Friday, February 3, 2023

The Problem with Packaging Healthy Dating Practices as Internet Trends

The Dictionary of Modern Dating can never be accused of being out of date. Dating behavior — online and offline — always on the alert for merging with language; Identifying patterns and providing them with engaging and clickable words. There was ghosting (we know this by heart), breadcrumbing (keeping someone on the hook), shelving (using work as an excuse)—all harmful tendencies to push someone forward. Then came the pandemic, and with it the “parikrama”; “Disaster”; “Elsaid” (yes, after the famous Disney Ice Queen); “Flatlining.” A complete list of these words for inspiration seekers exists in the groves of the Internet.

It’s tempting to have a dating trend – To make a dictionary out of them by giving a name to almost everything, especially toxic behaviors. These trends are not only a reflection of our collective behavior, but they also exist “because they satisfy some very basic needs in all of us: the need to communicate social identity and the collective need to make sense of the world,” Maria McKinney said. -Valentin, a trends scholar at the Danish Design School in Copenhagen. To call something a trend is also to highlight a pattern of collective behavior that people seem to follow at this stage with no longevity.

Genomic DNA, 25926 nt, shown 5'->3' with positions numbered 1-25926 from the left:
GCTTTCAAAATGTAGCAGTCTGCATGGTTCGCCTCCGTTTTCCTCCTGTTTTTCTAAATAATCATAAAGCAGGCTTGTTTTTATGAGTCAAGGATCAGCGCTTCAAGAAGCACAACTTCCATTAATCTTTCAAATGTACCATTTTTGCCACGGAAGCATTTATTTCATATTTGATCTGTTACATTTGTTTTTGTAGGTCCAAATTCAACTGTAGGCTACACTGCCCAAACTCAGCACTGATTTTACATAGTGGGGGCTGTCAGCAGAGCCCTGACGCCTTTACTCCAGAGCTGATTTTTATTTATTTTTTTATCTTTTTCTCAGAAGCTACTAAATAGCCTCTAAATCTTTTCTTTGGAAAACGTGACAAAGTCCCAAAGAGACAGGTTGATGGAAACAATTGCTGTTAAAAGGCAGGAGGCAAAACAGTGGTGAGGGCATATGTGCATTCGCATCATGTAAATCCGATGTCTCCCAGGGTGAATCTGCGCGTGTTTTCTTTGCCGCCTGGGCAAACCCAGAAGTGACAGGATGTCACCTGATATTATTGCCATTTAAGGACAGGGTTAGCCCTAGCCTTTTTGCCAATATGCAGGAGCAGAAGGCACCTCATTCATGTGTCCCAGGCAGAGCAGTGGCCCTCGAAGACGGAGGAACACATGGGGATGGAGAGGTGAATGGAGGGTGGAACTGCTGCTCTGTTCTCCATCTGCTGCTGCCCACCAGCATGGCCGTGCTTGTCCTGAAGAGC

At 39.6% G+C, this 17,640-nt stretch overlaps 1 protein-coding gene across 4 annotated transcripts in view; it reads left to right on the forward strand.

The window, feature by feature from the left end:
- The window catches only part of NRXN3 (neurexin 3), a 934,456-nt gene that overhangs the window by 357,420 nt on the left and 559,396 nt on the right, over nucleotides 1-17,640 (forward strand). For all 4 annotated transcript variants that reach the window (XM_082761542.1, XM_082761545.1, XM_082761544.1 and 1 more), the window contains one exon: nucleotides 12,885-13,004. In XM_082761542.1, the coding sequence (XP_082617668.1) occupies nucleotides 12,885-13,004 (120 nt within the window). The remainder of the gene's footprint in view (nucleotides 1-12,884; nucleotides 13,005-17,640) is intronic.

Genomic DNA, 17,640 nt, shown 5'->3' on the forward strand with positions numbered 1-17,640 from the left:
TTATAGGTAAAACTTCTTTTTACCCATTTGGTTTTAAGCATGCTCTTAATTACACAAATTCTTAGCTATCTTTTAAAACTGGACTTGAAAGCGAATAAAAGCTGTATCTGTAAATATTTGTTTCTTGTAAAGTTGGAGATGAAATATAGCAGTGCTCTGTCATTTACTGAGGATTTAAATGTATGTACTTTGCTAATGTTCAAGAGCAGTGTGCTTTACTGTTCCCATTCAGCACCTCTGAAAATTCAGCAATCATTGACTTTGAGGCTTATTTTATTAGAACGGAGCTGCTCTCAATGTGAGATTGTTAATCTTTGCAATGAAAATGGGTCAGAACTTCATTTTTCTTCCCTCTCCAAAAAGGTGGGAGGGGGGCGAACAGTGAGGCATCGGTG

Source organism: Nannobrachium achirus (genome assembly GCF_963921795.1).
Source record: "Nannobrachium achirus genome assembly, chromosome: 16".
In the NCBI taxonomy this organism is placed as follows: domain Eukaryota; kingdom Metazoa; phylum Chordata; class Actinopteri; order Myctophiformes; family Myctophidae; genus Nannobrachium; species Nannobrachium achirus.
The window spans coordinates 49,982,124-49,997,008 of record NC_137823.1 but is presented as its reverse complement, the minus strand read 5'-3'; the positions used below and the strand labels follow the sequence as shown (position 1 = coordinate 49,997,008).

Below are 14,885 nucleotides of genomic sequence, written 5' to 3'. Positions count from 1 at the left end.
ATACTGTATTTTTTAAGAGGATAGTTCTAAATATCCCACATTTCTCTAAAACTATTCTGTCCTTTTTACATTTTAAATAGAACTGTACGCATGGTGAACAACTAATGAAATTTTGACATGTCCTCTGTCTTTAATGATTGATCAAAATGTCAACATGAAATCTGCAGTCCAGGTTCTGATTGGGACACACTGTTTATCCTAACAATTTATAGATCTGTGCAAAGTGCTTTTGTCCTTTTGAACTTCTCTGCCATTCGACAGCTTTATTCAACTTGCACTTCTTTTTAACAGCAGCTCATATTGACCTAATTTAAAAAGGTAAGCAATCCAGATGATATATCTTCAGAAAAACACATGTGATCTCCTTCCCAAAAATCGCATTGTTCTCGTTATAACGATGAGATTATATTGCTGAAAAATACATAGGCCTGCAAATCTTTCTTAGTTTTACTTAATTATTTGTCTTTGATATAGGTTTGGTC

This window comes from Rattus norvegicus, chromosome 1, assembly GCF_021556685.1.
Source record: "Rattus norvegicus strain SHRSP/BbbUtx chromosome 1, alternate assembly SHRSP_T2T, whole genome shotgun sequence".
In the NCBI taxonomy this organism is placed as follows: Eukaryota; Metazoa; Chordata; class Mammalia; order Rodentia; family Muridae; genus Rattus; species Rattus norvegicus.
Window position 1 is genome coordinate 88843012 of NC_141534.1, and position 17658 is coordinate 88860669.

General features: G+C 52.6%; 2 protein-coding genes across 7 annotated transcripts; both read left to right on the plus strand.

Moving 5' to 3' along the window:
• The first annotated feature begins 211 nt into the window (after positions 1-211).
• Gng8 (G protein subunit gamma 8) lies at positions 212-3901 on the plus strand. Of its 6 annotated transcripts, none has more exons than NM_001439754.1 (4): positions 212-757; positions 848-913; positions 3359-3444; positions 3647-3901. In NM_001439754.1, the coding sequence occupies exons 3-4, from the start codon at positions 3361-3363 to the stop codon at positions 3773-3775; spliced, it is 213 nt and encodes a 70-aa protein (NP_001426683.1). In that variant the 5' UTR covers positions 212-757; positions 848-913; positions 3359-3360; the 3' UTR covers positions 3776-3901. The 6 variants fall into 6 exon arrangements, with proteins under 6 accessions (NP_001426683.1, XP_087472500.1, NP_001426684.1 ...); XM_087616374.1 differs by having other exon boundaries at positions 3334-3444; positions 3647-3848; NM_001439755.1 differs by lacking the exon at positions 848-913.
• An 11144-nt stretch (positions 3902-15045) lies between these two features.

But what happens when we make trends out of good dating habits—ones rooted in honesty, authenticity, respect, and prioritizing one’s boundaries?

Take these predictions about what could be a popular dating “trend” in 2022, the third year of the pandemic. “Hard bowling” is—you know, when someone is confident enough to voice whatever they want from someone (contingent, long-term, whatever you want). Basically, not settling for less than what they want or deserve. There is a “conscious loner,” someone who thinks it’s okay to be alone for a while. And my personal favorite: “slow dating,” the result of people becoming more aware of their preferences. “People take the time to get to know each other and build a relationship before deciding whether they want to pursue the relationship or meet in person,” as Bumble described it. At first glance, they all seem like extremely healthy dating etiquette.